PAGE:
Fri 18 Jul, 2003 12:42 pm
Provocative questions from the New Republic (thought they deserved a provocative topic title to go with them ;-)) :
Targeting his fire primarily at the 'anti-imperialists', Peter Beinart lambasts the left and the right alike for a seemingly a-moral disinterest in Africa's plight (reserving praise only for the "much-maligned liberal media" in the middle).
On the left: "How can the leaders of the global left not care? The answer is that the left isn't galvanized by victims; it's galvanized by victimizers. If you are a left-wing activist scouring the globe for places suffocating under America's "stranglehold," you'll pass right over sub-Saharan Africa."
On the right: "The right, which on Iraq and Cuba speaks in high moral tones, adopts a cold and narrow realism when it comes to Africa."
Executive cut, snip & paste summary: below.
TRB FROM WASHINGTON
by Peter Beinart
For an article last week on Salon.com, Laura McClure did something mischievous: She called the leaders of International ANSWER (Act Now to Stop War and End Racism) and asked why they don't care about Congo. ANSWER, you may remember, coordinated this winter's protest against the Iraq war. [..] This September, [..] it plans "International Days of Protest against Occupation and Empire, from Palestine to Iraq to the Philippines to Cuba and Everywhere."
But, as McClure found out, "everywhere" does not include Congo. In fact, it doesn't include Africa at all. ANSWER has organized no protests and issued no statements on Africa's four most ravaged countries - Congo, Liberia, Sudan, and Zimbabwe [..].
ANSWER is symptomatic of the left in general. A LexisNexis search going back to 2000 finds not a single reference to the crises in Congo, Liberia, Sudan, or Zimbabwe from Noam Chomsky, Arundhati Roy, Michael Moore, Michael Lerner, Gore Vidal, Cornel West, or Howard Zinn. In Congo alone, according to the International Rescue Committee, five years of civil war have taken the lives of a mind-boggling 3.3 million people. How can the leaders of the global left [..] not care?
The answer, I think, is that the left isn't galvanized by victims; it's galvanized by victimizers. The theme of ANSWER's upcoming protest, after all, is "Occupation and Empire." In a recent essay, Roy explained that "the real and pressing danger, the greatest threat of all, is the locomotive force that drives the [..] U.S. government." In other words, imperialism, what she elsewhere calls "a super-power's self-destructive impulse toward supremacy, stranglehold, global hegemony."
But, if the greatest injustice in the world is U.S. imperialism, the world's greatest injustices must be found where U.S. imperialism is strongest. And, here, Africa poses a problem. Africa, after all, has less contact with the United States than any other part of the world. [..] If you are a left-wing activist scouring the globe for places suffocating under America's "stranglehold," you'll pass right over sub-Saharan Africa. [..]
By any reasonable assessment, in fact, Africa's post-cold-war disaster zones suffer not from too much U.S. imperialism but from too little. In Rwanda, Congo, and Liberia, the United States stood back while feckless, under-equipped peacekeepers--mostly from the developing world - failed to stanch the bloodletting. [..] So far, the United States has avoided acting like an empire in post-cold-war Africa, and, thus, the hard left has found little cause for moral concern.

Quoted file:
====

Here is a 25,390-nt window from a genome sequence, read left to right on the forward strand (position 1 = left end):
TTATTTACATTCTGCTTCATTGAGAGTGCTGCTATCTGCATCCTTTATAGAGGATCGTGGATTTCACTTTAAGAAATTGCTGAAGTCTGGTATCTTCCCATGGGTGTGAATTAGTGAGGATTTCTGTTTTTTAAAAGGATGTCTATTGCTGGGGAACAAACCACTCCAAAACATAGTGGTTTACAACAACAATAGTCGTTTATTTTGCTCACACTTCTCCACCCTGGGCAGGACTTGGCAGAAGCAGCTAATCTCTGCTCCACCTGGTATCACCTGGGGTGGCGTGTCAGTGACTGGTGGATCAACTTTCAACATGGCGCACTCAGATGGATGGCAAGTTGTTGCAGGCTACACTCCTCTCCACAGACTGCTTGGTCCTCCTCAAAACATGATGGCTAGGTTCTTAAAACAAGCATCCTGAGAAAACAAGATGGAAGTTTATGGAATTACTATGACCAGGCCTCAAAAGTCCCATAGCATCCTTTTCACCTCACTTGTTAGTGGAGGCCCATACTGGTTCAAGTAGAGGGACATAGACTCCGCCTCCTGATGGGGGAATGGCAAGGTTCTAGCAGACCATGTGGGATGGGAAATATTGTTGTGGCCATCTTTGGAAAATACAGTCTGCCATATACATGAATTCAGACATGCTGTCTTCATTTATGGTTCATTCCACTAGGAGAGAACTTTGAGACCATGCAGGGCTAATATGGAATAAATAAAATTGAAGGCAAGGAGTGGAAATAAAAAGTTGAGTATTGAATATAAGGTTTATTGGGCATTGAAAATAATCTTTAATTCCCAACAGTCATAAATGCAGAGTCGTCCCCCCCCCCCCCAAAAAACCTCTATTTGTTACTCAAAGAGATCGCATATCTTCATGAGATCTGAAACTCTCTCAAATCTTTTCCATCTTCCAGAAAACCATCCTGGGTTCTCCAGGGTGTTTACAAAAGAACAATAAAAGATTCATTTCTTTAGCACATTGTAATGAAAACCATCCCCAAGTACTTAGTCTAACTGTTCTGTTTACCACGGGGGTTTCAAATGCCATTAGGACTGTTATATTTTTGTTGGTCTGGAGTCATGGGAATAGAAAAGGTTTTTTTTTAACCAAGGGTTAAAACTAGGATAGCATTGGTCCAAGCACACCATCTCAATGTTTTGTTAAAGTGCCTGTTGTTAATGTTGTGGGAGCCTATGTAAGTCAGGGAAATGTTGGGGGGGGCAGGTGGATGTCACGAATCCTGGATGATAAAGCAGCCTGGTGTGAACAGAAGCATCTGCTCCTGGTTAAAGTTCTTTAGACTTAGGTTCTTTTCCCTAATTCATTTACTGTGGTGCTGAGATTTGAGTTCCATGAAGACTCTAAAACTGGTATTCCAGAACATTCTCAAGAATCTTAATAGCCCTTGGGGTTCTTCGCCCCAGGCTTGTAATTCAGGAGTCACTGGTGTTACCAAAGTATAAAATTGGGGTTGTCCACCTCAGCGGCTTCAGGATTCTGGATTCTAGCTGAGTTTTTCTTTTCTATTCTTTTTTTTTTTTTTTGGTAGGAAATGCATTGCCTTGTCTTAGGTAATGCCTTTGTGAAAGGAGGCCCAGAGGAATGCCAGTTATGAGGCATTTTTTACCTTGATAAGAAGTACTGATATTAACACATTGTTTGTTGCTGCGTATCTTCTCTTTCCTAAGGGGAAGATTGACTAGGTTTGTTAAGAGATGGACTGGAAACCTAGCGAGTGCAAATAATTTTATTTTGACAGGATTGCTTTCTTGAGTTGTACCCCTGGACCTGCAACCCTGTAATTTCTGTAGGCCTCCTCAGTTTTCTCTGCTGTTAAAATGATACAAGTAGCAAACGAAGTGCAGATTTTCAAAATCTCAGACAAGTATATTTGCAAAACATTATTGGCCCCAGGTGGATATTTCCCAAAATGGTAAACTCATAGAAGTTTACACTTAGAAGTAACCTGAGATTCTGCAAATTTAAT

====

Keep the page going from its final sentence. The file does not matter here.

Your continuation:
The irony is that, in paying attention to Africa only when the United States wields power there, the hard left is not that different from the right. Once Africa was no longer a site of superpower competition, conservatives largely lost interest as well. [..] The right, which on Iraq and Cuba speaks in high moral tones, adopts a cold and narrow realism when it comes to Africa, where it blithely assumes (sometimes ignorantly--see Ryan Lizza, "Ace of Diamonds," page 14) the United States has no interests.
Only the much-maligned liberal media for instance, ABC's "Nightline," which in September 2001 broadcast a stunning five-part series from Congo and liberal groups, such as Human Rights Watch, have labored to keep Africa's crises in the spotlight. [..] If Africa's suffering represents a challenge to the conscience of the world, it is clear who on the U.S. ideological spectrum is willing to face it and who would rather turn away.
I for one am as interested in Africa as any other locale. The problem is public apathy. I think the majority of Americans tune out news about that continent and that is why presidents and media ignore it mostly. Most people have to be able to ask, "What's in it for me? How does that affect my life?" Unfortunately few see the connection.
I'm interested in the plight of Africa and specifically the more devestated areas effected by AIDS and famine and civil war. I became content specialist in the Africa forum here to do some research and provide info to those who'd look. But, very few people even looked. I hate to say it, but I lost my drive. I still isten though.